Do not listen to the tick of the clock or watch the hands rotate. Ignore the temptation to focus on the digital numbers that measure time. This is not a long night, this is days. How much longer does it take a watched pot to boil, perhaps, seem to take would be more accurate; although I am not sure there is a difference. Life does not start at a future date, it happens now. So don’t look now, leave for future thought those things that can only be known and experienced in the future.
These thoughts are where I found myself after much needless consternation. I went through all my chemo and radiation treatments knowing it would be three months before I would be told anything remotely concrete about their effectiveness. My time was almost up, only two days before I headed out for more tests and the all important PET scan which would be the key indicator if I was ok, at least for now. My phone rang, my tests had been move back almost two weeks. I knew that the delay would have no bearing on my health or the tests results, but I did not want to wait even one day longer. I explained I was from out of town and had everything worked out for the original date. They were sorry, but there was nothing that could be done. After a couple of anxious and rather unpleasant days I had a vivid memory.
I was back in elementary school watching the hands on the clock. It was a school clock, In my school they were big at least to a little kid, round and the minute hand would move in a herky-jerky motion. This fact could only be verified by careful observation. I am sure many of my classmates had never seen the minute hand move. I knew because I always wanted it to move much faster, I was not a fan of school at that time. I always pictured myself as more of a Huck Finn kind of guy. Anyway, in this memory slash daydream I was watching the clock when I heard my Mom’s voice say, “a watched pot never boils”. Since I had time for deeper reflection because what are the chances I was actually listening to the teacher; I began to explore the topic. I was under no illusion that this saying was objectively true, but could there be some underlying wisdom, dare I say truth to the saying. Was it a ‘walking under a ladder is bad luck’ old wive’s tale or more along the lines of the black cat deal. All of my mothers saying I divided up into either the ladder column or the black cat column. Avoiding walking under a ladder sounded like good advice; something might fall on you or you could knock over the ladder. In this case it would be bad luck for the person on the ladder and possibly you, especially if they were big. While the black deal struck me has irrational superstition without merit. So the sayings that made sense I put into the ladder column and the ones that didn’t went into the black cat column. The question now in front of me was in what category does ‘watched pot’ go in.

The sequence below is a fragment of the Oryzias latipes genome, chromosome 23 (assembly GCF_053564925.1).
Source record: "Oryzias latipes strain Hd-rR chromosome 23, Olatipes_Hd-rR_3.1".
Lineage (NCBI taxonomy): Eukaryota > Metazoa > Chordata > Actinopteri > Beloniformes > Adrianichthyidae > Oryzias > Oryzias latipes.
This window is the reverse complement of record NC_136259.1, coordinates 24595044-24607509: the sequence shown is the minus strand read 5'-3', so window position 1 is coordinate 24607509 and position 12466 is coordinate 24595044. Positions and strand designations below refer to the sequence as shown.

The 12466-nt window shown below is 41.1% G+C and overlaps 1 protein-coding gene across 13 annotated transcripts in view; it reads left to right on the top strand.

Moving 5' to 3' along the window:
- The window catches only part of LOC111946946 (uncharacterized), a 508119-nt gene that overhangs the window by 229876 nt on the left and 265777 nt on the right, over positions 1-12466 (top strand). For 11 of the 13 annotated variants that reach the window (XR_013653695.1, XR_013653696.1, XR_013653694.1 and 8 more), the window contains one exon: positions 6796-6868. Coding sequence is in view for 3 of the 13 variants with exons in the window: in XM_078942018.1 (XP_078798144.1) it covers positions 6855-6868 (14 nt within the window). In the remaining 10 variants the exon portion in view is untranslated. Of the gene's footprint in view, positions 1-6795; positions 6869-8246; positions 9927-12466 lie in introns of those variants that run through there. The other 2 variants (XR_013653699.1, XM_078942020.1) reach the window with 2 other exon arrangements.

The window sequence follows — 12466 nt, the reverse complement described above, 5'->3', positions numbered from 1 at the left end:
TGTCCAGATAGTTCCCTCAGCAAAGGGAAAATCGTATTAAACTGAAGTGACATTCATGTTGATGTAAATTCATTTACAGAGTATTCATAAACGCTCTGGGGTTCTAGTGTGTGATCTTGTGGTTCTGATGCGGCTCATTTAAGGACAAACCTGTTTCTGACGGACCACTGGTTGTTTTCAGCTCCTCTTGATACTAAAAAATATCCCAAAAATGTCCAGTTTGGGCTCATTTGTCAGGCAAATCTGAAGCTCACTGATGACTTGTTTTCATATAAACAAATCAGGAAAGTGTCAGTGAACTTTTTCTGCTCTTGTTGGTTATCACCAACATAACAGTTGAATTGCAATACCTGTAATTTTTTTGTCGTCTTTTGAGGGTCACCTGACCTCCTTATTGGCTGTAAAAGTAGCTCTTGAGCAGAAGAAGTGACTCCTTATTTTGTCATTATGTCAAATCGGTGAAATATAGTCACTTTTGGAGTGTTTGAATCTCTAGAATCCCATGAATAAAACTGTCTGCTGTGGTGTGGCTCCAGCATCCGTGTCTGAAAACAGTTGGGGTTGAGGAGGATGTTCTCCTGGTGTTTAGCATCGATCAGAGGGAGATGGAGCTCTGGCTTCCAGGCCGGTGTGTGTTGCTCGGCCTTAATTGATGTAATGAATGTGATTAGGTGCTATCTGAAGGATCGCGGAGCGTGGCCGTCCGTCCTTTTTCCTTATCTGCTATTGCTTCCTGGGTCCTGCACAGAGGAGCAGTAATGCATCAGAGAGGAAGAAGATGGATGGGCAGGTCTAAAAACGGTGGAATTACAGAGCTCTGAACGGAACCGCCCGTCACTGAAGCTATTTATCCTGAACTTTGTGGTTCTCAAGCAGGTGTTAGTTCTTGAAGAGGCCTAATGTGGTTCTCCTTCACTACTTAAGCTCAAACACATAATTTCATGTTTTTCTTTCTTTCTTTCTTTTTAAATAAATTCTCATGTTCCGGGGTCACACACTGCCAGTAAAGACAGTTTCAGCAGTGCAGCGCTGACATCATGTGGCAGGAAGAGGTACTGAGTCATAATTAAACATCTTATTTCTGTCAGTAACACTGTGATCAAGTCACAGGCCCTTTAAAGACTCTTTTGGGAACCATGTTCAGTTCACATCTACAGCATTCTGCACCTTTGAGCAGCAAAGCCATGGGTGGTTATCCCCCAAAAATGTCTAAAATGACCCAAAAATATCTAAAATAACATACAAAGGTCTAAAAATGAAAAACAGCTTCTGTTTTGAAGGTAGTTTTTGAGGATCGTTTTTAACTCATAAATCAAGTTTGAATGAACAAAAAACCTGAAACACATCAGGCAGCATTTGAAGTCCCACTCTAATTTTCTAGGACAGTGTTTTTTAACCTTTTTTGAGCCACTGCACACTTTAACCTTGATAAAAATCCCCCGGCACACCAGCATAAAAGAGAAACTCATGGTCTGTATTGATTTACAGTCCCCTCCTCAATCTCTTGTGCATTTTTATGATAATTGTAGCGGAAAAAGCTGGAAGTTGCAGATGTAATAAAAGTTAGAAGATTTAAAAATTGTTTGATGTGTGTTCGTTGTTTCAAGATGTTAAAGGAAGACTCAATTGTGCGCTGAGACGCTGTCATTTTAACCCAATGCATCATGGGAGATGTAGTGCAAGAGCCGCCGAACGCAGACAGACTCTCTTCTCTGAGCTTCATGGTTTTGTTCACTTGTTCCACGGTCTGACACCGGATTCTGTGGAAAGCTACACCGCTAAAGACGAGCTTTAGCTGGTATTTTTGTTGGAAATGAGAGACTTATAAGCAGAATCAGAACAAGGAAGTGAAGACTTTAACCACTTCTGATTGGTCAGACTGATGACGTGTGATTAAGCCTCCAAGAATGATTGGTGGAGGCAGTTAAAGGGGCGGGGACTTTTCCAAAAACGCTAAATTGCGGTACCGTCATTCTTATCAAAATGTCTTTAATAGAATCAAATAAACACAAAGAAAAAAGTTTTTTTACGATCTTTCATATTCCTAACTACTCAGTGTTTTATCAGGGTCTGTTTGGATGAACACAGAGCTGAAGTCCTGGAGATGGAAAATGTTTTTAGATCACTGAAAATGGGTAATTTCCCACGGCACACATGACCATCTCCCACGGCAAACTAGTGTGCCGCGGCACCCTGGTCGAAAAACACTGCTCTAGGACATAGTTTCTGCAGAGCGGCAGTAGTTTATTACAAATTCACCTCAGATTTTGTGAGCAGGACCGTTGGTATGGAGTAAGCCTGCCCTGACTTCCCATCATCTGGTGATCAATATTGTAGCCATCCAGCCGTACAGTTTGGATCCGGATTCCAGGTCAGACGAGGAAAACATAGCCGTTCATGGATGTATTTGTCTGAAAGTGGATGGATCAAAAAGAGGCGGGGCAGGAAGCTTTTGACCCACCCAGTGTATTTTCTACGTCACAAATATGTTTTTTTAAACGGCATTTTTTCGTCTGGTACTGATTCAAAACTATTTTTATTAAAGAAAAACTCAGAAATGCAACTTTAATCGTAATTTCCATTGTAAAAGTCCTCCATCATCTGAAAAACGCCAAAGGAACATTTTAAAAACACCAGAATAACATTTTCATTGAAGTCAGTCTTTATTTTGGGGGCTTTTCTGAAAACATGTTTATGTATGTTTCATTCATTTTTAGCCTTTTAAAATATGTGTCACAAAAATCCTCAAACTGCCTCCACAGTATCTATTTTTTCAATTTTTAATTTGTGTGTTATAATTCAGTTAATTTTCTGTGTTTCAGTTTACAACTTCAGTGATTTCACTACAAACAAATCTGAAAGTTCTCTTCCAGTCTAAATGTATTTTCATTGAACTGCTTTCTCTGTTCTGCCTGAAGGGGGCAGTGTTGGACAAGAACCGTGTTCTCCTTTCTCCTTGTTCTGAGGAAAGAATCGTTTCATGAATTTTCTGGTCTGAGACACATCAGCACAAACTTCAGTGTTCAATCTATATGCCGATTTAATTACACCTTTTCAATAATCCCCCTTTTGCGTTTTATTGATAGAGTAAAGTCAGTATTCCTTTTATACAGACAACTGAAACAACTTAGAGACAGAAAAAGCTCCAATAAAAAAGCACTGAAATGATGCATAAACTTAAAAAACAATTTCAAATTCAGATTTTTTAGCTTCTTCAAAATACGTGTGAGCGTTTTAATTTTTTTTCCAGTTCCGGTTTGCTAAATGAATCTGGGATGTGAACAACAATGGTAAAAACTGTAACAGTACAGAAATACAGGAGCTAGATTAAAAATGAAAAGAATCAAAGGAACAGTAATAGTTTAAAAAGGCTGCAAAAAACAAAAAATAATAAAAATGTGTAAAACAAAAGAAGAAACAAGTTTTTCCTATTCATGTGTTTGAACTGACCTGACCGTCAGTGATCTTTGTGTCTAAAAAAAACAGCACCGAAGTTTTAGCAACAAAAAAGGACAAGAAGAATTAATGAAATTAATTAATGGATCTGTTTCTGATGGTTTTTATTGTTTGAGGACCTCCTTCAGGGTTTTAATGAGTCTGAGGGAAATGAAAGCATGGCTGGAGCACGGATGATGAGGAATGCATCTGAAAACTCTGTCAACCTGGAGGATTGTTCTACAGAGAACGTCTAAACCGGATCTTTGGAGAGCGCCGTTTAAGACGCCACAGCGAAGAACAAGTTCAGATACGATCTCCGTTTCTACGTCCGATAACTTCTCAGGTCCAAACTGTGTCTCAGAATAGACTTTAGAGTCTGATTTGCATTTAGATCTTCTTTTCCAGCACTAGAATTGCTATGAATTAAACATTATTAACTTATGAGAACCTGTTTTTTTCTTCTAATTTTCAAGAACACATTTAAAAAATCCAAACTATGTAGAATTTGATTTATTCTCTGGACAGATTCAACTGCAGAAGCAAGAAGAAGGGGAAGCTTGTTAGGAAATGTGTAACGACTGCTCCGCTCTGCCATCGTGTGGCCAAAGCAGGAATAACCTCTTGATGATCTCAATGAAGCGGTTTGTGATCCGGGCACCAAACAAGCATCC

I decided that to answer the question you must examine the situation from two points of view, the person watching the pot and the clock. I had already decided that the pot and the water were constants for my purposes. The variable if there was one lies in the perception of the event or to be more accurate the length of time before the event. In the case of the person watching the pot it is perfectly reasonable to say time slows down. There are many everyday cases that show this phenomenon; for example when you start getting good at a sport time slows down and you have more time to react. Another instance that shows this principle is if your not use to driving seventy it seems really fast, but after a while it seems normal. On the other hand, does the clock have to see this way for it to be true? It seems to me there are two possible ways of answering this question. One way would be to ask what is time? You can only see it through its effects on objects or people not by looking at a clock. You can’t hold it or smell it, although young people often talk about the old person smell or conversely that new car smell. Since time is a man made invention devised to improve our interaction with fellow humans and make accurate predictions when certain processes will happen or be completed; the saying is true. Whether you judge five minutes to be long or short depends on the context in which you use it.
In the second case, we know that clock will give you the same answer watched or not, but is it possible that there is an observer effect. While the clock says the same time either way, maybe the hands actually move slower when you are watching the pot. I don’t have an informed opinion on the subject. Anyway mindless rambling is a good way to divert your mind and help pass the time. I could feel bad for wasting your time, but all this run up to the Oscars assures me that I am not the biggest culprit. Then again that is my perspective and may not be true for you. Oh yea, I put it in the ladder column.